17. L. Roditty, U. Zwick. On Dynamic Shortest Paths Problems, ESA'04. (Barak) [pdf]
    Description: This paper shows that dynamic single source shortest paths (SSSP) is a difficult problem, even when only insertions or deletions are allowed. The authors give reductions from the all pairs shortest paths problem to incremental/decremental SSSP. They also show how to use dynamic SSSP to construct sparse O(log n)-spanners.

  18. M. Henzinger, S. Krinninger, D. Nanongkai. Decremental Single-Source Shortest Paths on Undirected Graphs in Near-Linear Total Update Time, FOCS'14. [pdf]
    Description: This paper presents the first near-linear total update time for maintaining approximate single source shortest paths under edge deletions. This is the current b est result on the topic. (For prior results, see the papers below.)

  19. M. Henzinger, S. Krinninger, D. Nanongkai. A subquadratic time algorithm for decremental single source shortest paths, STOC'13. [pdf]
    Description: This paper considers the problem of dynamically maintaining (1+eps)-approximate SSSP when only edge deletions are to be supported. The authors show that the total update time over a sequence of m deletions is no more than ~m+n^{1.8}. The previous best was ~n^2 total update time (see the paper below).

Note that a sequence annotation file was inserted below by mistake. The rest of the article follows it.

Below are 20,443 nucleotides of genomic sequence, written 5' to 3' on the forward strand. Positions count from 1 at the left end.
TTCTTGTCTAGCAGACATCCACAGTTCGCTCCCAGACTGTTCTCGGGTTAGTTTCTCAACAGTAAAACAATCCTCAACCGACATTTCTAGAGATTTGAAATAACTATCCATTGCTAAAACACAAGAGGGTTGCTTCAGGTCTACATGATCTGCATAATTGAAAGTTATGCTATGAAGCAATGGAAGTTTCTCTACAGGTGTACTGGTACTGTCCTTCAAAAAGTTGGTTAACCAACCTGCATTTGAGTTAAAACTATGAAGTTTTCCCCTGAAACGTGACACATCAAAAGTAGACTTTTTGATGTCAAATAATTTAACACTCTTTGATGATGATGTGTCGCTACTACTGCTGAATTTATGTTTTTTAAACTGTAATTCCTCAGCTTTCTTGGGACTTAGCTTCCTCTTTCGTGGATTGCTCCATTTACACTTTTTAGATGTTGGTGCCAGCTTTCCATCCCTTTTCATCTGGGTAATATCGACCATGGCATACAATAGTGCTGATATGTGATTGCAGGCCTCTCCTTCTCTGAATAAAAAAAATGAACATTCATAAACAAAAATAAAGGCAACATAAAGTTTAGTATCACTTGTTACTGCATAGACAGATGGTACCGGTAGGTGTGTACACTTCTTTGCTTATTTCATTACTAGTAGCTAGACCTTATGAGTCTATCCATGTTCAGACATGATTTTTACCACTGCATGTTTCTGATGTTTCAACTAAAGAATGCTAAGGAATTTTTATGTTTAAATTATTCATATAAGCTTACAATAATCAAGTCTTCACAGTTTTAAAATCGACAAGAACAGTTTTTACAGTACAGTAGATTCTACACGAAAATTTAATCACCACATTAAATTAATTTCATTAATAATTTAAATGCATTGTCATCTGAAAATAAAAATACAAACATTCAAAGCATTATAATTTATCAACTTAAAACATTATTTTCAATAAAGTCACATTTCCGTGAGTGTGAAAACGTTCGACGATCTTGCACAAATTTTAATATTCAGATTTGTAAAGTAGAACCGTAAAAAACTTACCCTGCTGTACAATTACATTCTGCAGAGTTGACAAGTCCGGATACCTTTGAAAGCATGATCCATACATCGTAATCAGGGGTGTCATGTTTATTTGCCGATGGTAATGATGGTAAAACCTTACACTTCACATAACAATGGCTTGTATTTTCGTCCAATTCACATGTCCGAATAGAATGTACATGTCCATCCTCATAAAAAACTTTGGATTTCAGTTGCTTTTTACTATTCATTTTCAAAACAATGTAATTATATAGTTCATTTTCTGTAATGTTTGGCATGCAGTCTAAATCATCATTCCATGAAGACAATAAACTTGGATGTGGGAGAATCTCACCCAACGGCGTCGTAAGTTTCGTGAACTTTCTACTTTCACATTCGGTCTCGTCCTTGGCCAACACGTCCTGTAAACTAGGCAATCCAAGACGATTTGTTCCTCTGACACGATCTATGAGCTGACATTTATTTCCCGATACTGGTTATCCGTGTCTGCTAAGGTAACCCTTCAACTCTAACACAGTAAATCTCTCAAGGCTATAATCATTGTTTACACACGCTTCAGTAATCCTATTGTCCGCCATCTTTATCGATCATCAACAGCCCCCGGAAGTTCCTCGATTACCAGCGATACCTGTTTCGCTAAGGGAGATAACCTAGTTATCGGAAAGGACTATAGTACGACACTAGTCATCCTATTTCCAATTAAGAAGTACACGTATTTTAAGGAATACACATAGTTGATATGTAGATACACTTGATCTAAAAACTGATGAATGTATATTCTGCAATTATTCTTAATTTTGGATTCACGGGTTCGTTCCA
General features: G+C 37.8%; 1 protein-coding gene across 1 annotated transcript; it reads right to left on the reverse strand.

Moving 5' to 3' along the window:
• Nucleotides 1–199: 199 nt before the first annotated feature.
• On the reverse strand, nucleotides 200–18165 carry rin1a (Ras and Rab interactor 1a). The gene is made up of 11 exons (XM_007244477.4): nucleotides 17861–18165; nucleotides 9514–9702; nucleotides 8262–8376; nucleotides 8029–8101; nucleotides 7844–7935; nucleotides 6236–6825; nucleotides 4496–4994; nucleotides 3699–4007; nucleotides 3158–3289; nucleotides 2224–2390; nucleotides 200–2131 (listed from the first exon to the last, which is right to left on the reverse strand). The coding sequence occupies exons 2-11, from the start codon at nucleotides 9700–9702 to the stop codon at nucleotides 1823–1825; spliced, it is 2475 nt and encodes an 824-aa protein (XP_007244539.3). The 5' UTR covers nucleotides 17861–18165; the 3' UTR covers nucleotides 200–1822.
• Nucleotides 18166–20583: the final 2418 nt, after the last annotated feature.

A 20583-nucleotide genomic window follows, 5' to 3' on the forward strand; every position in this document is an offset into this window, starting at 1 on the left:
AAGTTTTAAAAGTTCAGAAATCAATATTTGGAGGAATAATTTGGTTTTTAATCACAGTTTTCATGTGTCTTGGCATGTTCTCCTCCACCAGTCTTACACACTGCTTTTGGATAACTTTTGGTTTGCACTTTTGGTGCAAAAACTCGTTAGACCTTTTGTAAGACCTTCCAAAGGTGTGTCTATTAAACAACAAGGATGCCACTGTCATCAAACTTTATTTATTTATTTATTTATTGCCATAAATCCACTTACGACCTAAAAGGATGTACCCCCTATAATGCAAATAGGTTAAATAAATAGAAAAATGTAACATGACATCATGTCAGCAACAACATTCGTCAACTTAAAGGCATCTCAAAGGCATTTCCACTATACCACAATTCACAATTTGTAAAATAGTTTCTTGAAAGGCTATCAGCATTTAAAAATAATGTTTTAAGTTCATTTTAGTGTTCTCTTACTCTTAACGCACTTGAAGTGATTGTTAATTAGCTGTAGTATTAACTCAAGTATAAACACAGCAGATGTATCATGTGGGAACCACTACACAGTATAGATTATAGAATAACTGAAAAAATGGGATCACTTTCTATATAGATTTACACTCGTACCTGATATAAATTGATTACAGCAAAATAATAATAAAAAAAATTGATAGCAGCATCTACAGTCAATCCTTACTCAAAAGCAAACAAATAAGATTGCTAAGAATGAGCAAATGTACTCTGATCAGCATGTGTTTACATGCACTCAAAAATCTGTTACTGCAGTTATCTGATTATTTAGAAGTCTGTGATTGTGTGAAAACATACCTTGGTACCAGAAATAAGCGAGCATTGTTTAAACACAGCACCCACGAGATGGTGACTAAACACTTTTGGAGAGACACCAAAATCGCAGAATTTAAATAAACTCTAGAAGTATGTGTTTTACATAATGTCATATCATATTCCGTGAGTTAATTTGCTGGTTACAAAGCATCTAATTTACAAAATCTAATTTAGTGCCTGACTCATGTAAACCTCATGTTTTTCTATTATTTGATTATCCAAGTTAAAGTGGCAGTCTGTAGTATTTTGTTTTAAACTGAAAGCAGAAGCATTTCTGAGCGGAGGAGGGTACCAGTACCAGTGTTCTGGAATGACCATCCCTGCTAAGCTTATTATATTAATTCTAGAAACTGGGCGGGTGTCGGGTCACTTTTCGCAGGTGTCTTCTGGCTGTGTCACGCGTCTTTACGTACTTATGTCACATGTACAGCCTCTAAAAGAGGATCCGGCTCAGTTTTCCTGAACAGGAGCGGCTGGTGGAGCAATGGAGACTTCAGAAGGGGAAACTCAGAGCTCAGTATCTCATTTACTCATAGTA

20. A. Bernstein, L. Roditty. Improved Dynamic Algorithms for Maintaining Approximate Shortest Paths Under Deletions, SODA'11. (Hubert) [pdf]
    Description: This is the first improvement over an old algorithm of Even and Shiloach that obtained O(mn) total update time for decremental SSSP. The authors give ~n^2 total update time, but the catch is that the distances returned are (1+eps)-approximate rather than exact. (Better than O(mn) for exact decremental SSSP would be a big breakthrough because by RZ'04, paper 12 above, it would imply a fast algorithm for APSP.)

  21. M. Gupta, R. Peng. Fully dynamic (1+eps)-approximate matchings, FOCS'13. [pdf]
    Description: This paper gives a fully dynamic algorithm that maintains a (1+eps)-approximate matching with deterministic update time ~sqrt m / eps^2. This improves upon the Neiman and Solomon 3/2-approximation that ran in sqrt m time.

  22. S. Baswana, M. Gupta, S. Sen. Fully Dynamic Maximal Matching in O(log n) Update Time, FOCS 2011. (Alexandros) [pdf]